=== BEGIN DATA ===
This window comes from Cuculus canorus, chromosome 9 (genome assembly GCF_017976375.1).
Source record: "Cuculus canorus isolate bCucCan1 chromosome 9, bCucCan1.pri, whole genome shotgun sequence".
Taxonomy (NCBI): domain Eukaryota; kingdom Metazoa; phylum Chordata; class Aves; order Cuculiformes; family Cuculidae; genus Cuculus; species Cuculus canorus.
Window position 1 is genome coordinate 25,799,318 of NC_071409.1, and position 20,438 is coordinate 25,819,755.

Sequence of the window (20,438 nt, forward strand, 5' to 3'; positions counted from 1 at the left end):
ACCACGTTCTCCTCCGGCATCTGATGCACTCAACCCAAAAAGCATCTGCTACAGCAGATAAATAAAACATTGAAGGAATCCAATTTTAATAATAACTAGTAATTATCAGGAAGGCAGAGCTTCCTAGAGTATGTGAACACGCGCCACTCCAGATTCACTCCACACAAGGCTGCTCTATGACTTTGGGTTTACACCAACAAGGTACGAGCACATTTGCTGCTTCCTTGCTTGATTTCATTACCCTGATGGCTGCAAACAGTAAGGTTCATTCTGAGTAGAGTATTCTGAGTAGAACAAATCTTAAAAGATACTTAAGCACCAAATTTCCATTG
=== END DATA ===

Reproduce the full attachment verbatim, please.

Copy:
This window comes from Cuculus canorus, chromosome 9 (genome assembly GCF_017976375.1).
Source record: "Cuculus canorus isolate bCucCan1 chromosome 9, bCucCan1.pri, whole genome shotgun sequence".
Taxonomy (NCBI): domain Eukaryota; kingdom Metazoa; phylum Chordata; class Aves; order Cuculiformes; family Cuculidae; genus Cuculus; species Cuculus canorus.
Window position 1 is genome coordinate 25,799,318 of NC_071409.1, and position 20,438 is coordinate 25,819,755.

Sequence of the window (20,438 nt, forward strand, 5' to 3'; positions counted from 1 at the left end):
ACCACGTTCTCCTCCGGCATCTGATGCACTCAACCCAAAAAGCATCTGCTACAGCAGATAAATAAAACATTGAAGGAATCCAATTTTAATAATAACTAGTAATTATCAGGAAGGCAGAGCTTCCTAGAGTATGTGAACACGCGCCACTCCAGATTCACTCCACACAAGGCTGCTCTATGACTTTGGGTTTACACCAACAAGGTACGAGCACATTTGCTGCTTCCTTGCTTGATTTCATTACCCTGATGGCTGCAAACAGTAAGGTTCATTCTGAGTAGAGTATTCTGAGTAGAACAAATCTTAAAAGATACTTAAGCACCAAATTTCCATTG